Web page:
Householders in Cambridge binned around 2,000 tonnes of paper and cardboard last year, which if recycled could save the council £80,000, according to research commissioned by the council.
In 2012, Cambridge residents sent over 6,000 tonnes of paper and card for recycling, but with the aim to tackle the remaining 2,000 tonnes Cambridge council and Viridor have launched a campaign.
The council will be will be taking the paper and card recycling campaign into local communities with a pop-up roadshow.
The Mayor of Cambridge, Cllr Paul Saunders said: “Paper and card are some of the easiest things to recycle – you can just stick them in your blue bin with no rinsing out like other items.
“We’ve been able to recycle paper at the kerbside in Cambridge since 1995 so I think people tend to forget how important it is, and focus instead on ‘newer’ materials like plastics. But recycling paper has huge benefits – it saves a lot of water, energy and carbon emissions, as well as generating money that the council can use to keep vital services going.”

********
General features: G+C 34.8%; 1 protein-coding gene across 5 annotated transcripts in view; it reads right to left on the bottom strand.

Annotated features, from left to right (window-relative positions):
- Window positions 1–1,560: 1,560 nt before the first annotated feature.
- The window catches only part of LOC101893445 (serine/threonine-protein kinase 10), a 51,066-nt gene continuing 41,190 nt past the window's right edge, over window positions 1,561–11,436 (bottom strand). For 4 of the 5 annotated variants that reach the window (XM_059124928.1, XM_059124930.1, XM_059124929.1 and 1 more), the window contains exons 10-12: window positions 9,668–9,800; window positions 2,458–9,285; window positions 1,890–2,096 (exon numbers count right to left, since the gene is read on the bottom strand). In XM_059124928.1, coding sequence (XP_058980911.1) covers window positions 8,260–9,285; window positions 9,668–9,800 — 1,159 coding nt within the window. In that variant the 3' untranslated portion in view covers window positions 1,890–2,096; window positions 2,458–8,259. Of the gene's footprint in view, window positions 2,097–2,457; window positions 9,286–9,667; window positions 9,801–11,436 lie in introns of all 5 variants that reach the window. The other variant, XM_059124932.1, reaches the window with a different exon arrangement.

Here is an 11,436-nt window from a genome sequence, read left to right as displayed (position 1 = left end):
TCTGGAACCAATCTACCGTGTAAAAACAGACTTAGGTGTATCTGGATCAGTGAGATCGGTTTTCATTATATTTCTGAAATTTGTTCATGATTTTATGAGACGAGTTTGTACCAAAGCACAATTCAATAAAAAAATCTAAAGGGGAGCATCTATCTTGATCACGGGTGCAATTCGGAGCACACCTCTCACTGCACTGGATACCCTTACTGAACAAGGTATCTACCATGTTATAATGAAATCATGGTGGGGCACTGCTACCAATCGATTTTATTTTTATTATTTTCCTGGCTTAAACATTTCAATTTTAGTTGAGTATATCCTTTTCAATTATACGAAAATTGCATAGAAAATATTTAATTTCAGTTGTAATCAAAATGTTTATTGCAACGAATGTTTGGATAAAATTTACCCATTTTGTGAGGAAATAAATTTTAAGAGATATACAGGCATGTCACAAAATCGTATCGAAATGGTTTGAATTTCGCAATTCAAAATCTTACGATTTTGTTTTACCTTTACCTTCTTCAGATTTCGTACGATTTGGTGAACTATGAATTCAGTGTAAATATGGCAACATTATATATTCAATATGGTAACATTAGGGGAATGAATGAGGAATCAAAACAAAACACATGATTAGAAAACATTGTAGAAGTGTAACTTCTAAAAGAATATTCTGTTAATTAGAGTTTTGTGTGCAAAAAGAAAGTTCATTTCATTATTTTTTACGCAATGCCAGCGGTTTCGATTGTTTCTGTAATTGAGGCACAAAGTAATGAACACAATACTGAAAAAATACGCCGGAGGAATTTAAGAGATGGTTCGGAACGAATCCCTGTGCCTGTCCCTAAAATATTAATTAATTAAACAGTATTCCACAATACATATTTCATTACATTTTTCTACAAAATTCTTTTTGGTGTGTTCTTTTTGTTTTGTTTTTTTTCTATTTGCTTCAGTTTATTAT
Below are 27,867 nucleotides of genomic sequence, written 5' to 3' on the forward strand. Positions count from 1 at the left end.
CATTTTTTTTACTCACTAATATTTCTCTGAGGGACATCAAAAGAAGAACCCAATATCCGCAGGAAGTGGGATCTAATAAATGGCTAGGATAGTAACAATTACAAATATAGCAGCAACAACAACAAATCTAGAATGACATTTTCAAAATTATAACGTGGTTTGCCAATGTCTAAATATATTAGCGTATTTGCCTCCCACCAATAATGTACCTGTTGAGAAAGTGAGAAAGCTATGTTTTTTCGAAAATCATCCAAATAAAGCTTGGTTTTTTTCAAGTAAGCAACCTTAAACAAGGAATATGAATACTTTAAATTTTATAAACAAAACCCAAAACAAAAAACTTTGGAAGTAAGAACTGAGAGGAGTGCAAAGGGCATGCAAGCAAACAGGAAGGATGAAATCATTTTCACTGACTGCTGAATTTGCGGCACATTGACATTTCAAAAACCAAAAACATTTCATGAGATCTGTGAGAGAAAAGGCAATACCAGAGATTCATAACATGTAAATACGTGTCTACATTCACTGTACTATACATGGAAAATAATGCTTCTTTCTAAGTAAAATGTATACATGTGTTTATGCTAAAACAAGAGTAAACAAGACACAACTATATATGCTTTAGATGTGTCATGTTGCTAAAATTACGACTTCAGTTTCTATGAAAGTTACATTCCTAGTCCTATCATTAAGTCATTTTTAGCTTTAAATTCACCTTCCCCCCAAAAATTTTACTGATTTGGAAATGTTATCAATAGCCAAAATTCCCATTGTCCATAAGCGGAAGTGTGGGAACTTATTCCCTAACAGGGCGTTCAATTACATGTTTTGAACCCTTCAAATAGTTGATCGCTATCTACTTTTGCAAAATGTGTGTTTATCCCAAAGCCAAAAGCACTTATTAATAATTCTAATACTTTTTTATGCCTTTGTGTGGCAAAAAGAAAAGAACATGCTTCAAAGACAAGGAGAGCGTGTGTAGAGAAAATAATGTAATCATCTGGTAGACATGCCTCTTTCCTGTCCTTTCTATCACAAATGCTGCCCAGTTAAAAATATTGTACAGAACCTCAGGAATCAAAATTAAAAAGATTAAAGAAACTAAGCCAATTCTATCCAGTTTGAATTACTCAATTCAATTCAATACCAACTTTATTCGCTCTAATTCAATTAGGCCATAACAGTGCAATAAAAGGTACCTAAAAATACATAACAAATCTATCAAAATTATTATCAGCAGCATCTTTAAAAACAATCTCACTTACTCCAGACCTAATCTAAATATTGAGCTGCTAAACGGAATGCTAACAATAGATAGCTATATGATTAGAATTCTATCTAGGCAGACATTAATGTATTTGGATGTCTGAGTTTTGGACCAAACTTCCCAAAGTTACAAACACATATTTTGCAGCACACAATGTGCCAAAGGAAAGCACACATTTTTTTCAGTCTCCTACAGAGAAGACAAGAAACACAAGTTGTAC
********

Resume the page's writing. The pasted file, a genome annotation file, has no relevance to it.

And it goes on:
The recyclable items collected from blue bins in Cambridge are sent to Viridor’s Kent MRF.
Councils are under pressure financially. Since the 2010 spending review, they have had to deal with a 33% cut in funding from Whitehall and limits placed on how much that can be compensated by increases in council tax.
- You can follow the campaign on Facebook at www.facebook.com/recycleforcambridge or on Twitter using #papercutcam, or find more information at www.cambridge.gov.uk/papercut